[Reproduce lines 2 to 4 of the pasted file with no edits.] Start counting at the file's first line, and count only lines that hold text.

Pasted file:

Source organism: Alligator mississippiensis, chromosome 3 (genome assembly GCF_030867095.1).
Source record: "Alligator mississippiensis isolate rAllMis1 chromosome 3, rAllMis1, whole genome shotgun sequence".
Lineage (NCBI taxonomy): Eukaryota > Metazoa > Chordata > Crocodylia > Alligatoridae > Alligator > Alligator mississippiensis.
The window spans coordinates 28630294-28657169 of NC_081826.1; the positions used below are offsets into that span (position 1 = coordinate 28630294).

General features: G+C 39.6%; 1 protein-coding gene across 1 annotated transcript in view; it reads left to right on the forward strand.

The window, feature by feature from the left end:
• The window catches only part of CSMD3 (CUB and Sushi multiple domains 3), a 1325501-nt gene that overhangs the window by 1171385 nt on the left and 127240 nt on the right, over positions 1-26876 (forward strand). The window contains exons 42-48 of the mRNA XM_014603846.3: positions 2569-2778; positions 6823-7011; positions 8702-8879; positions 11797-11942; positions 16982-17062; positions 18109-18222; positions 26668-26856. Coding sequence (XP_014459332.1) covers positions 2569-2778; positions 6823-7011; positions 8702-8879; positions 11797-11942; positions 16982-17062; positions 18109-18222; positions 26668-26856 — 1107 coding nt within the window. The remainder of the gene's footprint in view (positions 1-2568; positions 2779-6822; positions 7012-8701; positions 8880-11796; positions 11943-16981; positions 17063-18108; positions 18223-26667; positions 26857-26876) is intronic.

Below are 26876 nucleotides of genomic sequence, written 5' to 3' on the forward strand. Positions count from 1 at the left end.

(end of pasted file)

Source record: "Alligator mississippiensis isolate rAllMis1 chromosome 3, rAllMis1, whole genome shotgun sequence".
Lineage (NCBI taxonomy): Eukaryota > Metazoa > Chordata > Crocodylia > Alligatoridae > Alligator > Alligator mississippiensis.
The window spans coordinates 28630294-28657169 of NC_081826.1; the positions used below are offsets into that span (position 1 = coordinate 28630294).